Bishops Received Money and Complaints about Bransfield, Report Says
Catholic News Agency
July 5, 2019
|Bishop Michael Bransfield. (Diocese of Wheeling-Charleston, West Virginia)|
Bransfield’s resignation was accepted by Pope Francis last September, eight days after he turned 75, the age at which diocesan bishops are required by canon law to submit a letter of resignation to the pope.
Allegations of financial impropriety against former Wheeling-Charleston Bishop Michael Bransfield went unheeded for years, according to a new report. Letters from lay men and woman, and from Bransfield’s own chancery staff raised serious concerns about the bishop’s spending and that he was using diocesan resources to “purchase influence.”
On July 3, the Washington Post reported that concerns about Bransfield’s spending were raised as early as 2012 with senior Church authorities in the Unites States and Rome. Several of those to whom complaints were made were themselves recipients of gifts of money from the bishop.
Bransfield’s resignation was accepted by Pope Francis last September, eight days after he turned 75, the age at which diocesan bishops are required by canon law to submit a letter of resignation to the pope. Following allegations of sexual and financial misconduct by him over a period of years, local metropolitan Archbishop William Lori of Baltimore was ordered by Pope Francis to conduct an investigation. Lori subsequently barred Bransfield from public ministry in both Wheeling-Charleston and Baltimore.
On Wednesday, The Post reported that specific concerns had been raised years earlier about the use of financial gifts to Church authorities by Bransfield, and the role they may have played in delaying action against him.
In an August 2018 letter addressed to Lori, Bransfield’s own judicial vicar, Monsignor Kevin Quirk, said he believed the gifts bought the bishop latitude.
“It is my own opinion that [Bransfield] makes use of monetary gifts, such as those noted above, to higher ranking ecclesiastics and gifts to subordinates to purchase influence from the former and compliance or loyalty from the latter,” Quirk is quoted by The Post as writing.
The eight-page letter from Quirk also detailed prescription drug and alcohol abuse by Bransfield, and his serial sexual harassment of priests and young men, accusations which Bransfield denied to The Post, saying that a diocesan investigation has exonerated him of sexual abuse.
Quirk resigned from his positions as Judicial Vicar and rector of the Cathedral of St. Joseph in June 2019.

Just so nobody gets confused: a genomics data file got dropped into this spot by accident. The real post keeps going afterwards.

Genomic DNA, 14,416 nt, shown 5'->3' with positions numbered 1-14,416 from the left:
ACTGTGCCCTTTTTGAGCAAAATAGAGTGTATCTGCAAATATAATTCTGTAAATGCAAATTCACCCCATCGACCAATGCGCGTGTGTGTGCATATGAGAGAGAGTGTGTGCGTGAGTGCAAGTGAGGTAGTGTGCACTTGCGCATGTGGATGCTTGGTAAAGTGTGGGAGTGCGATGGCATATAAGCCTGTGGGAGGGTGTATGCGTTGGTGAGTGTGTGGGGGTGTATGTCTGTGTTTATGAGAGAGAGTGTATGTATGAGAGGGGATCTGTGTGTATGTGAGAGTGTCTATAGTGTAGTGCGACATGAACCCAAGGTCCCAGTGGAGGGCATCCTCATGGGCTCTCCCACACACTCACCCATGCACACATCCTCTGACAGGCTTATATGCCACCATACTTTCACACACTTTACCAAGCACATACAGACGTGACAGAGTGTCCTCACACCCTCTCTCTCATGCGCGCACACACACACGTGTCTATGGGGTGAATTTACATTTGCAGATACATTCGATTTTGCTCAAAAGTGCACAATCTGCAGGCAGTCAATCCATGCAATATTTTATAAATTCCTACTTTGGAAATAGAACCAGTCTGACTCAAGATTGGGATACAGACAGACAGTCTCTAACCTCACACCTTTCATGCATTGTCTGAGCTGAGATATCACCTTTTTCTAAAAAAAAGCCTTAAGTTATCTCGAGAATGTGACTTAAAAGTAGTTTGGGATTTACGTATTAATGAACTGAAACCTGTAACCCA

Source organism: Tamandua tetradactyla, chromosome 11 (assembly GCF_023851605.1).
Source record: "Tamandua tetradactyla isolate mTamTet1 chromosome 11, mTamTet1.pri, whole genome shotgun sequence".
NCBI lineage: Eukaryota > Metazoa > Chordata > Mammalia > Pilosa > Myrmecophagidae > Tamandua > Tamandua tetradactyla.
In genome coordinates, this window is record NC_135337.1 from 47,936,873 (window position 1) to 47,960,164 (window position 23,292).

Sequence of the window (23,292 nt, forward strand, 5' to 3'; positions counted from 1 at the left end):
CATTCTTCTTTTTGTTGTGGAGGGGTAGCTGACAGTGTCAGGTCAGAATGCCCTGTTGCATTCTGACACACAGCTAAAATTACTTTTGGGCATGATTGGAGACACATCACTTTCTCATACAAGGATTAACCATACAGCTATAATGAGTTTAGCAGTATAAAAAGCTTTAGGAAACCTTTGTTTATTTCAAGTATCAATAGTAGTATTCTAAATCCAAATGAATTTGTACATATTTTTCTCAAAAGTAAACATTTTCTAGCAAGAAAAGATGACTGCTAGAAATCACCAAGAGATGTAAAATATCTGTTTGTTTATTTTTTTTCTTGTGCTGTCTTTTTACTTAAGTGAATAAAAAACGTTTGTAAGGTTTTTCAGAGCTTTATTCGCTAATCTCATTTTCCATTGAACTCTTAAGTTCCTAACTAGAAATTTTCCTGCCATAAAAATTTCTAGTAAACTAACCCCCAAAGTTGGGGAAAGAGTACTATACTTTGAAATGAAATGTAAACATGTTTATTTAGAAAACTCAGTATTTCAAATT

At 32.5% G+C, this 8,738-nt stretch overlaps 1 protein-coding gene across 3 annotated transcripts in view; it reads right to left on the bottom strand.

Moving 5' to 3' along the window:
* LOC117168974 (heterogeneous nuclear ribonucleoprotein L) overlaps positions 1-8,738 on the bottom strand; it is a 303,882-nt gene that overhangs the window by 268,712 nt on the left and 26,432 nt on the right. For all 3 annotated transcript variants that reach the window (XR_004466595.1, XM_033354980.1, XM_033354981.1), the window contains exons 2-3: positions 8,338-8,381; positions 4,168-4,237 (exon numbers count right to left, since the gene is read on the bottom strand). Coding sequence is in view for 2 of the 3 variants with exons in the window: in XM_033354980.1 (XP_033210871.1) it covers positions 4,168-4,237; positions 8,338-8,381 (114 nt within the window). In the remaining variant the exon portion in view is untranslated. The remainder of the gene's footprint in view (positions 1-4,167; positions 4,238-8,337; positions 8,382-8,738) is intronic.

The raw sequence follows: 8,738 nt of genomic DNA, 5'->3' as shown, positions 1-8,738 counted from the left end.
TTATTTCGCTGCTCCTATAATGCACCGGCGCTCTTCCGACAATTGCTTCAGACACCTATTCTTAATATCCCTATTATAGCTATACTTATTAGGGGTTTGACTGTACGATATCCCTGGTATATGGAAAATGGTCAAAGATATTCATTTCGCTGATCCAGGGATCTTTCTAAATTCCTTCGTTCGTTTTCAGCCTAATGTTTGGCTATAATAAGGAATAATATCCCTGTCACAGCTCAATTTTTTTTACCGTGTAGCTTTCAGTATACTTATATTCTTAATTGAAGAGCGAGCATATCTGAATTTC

The Post also names four senior American prelates as having received financial gifts from Bransfield and complaints against him from the West Viginia faithful.
Former apostolic nuncio to the Unites States, Archbishop Carlo Maria Vigano, was asked to investigate Bransfield’s lifestyle and leadership in 2013 by diocesan resident Linda Abrahamian. Vigano had previously confirmed to the Post that he received $6,000 in gifts from the bishop.
Vigano also confirmed he had heard “rumors” about Bransfield’s sexual misconduct, but that they had never been “substantiated.”
Responding to the new report, he said that he had no memory of the complaint being made and that he had donated all of Bransfield’s gifts to charity shortly after receiving them.
Cardinal Raymond Burke, former Prefect of the Supreme Tribunal of the Apostolic Signatura, and Archbishop Peter Wells, formerly an official at the Vatican’s Secretariat of State, are also both reported to have received gifts from and complaints about Bransfield.
Both denied to The Post that Bransfield’s gifts influenced them in any way.
Lori himself, who was eventually placed in charge of investigating the allegations against Bansfield, received a complaint in November of 2012, alleging the bishop had taken punitive action against a priest who had denounced Bransfield’s lavish spending.
Kellee Abner, a parishioner of the priest, complained to Lori about his treatment by Bransfield and was contacted by someone from Lori’s office, but was told that the Baltimore archbishop had no authority to intervene.
After being authorized by the Vatican to investigate earlier this year, Lori stated publicly in June that accusations of sexual and financial misconduct by Bransfield had been determined to be “credible” by an independent investigation, and that Bransfield had managed to erode and evade oversight and by fostering “a culture of fear of retaliation and retribution” in the diocese.
The report also concluded that “during his tenure as Bishop of Wheeling-Charleston, Bishop Bransfield engaged in a pattern of excessive and inappropriate spending,” and that investigators had “uncovered a consistent pattern of sexual innuendo, and overt suggestive comments and actions toward those over whom the former bishop exercised authority.”
After the Washington Post obtained a full copy of the investigators’ report, last month Lori was forced to apologize for redacting the names of bishops – including his own – who had received money from Bransfield from the version of the report sent to Rome, saying he had mistakenly thought such information would have been a “distraction.”
Lori also announced he would return $7,500 in gifts he had taken from Bransfield since 2012.
In a phone call with The Post, Bransfield reportedly defended his spending while in charge of the Diocese of Wheeling-Charleston, calling it justified and saying that insufficient attention had been paid to his expansion of a local Catholic hospital and improvements to Catholic schools.